Imagine you could shrink yourself down, swim around your hard drive, and meet your files face to face—what would they look like? Enter The Machine is an art installation that aims to provide a new way of seeing our digital files, one that does justice to their uniqueness, the diversity of the data they contain, and the complexity by which they are structured. It does this by, in effect, turning a hard drive inside-out and putting its contents, in raw form, on display for us to see.
These works consist of hundreds of thousands of "file portraits," grouped together into "folder portraits." The series consists of visualizing nine different stops along the artist's hard drive, from his Dropbox folder (shown here) to his Downloads folder.
Four separate programs were written to accomplish this project.
1) File crawler that recursively transforms any and every file from its natural binary or ASCII data format to hexadecimal format (written in C++ with OpenFrameworks)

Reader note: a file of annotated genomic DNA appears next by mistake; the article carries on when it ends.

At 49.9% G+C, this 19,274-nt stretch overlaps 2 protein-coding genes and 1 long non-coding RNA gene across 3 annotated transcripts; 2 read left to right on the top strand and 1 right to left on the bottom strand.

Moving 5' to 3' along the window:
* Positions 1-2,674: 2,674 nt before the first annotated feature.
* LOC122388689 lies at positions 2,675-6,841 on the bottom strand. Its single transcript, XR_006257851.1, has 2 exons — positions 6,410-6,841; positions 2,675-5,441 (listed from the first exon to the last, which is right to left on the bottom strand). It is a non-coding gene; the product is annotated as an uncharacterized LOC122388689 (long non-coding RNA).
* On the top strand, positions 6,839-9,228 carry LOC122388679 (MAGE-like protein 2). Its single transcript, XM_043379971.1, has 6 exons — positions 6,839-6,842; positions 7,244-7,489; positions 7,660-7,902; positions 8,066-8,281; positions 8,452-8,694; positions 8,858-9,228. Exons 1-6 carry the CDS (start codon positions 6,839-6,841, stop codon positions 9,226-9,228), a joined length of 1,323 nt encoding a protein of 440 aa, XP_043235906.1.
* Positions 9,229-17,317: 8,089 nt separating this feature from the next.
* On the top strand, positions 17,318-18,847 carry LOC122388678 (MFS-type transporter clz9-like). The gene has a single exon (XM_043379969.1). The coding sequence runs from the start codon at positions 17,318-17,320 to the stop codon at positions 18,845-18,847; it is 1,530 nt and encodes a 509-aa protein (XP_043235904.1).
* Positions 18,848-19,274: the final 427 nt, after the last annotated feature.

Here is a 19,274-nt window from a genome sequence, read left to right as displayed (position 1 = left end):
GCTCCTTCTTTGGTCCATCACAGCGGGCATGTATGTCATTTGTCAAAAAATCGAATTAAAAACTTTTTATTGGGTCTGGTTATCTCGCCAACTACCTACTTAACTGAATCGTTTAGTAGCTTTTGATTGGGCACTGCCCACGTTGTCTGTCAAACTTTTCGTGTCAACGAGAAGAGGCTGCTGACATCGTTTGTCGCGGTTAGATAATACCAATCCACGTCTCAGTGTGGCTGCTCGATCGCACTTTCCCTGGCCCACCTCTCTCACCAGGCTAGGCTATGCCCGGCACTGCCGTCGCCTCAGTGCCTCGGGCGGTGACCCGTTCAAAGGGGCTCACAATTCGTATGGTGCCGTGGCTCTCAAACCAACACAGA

2) Custom algorithm that transforms the hexadecimal data of every file into color and form, effectively creating a portrait for each file (written in C++ with OpenFrameworks)
3) Each "file portrait" has a light border around it (or a stroke in Photoshop/Illustrator terms). This necessitated developing a program that would use contour finding algorithms packaged with OpenCV to find the edges of each "file portrait" to effectively create a border (written in C++ with OpenFrameworks).
On the hardware side, each "group portrait," of which there are nine, took roughly 300 computer hours to create. These nine portraits were created with five computers using 36 processor cores simultaneously.
To make the prints come alive, custom circuits were developed using Teensy microcontrollers to control the LED lights behind each print. There is actually a button screwed into the underside of each light box that will alternate through three stats: on/off/pulse. The code controlling the pulse rate and button states was written in the Arduino IDE.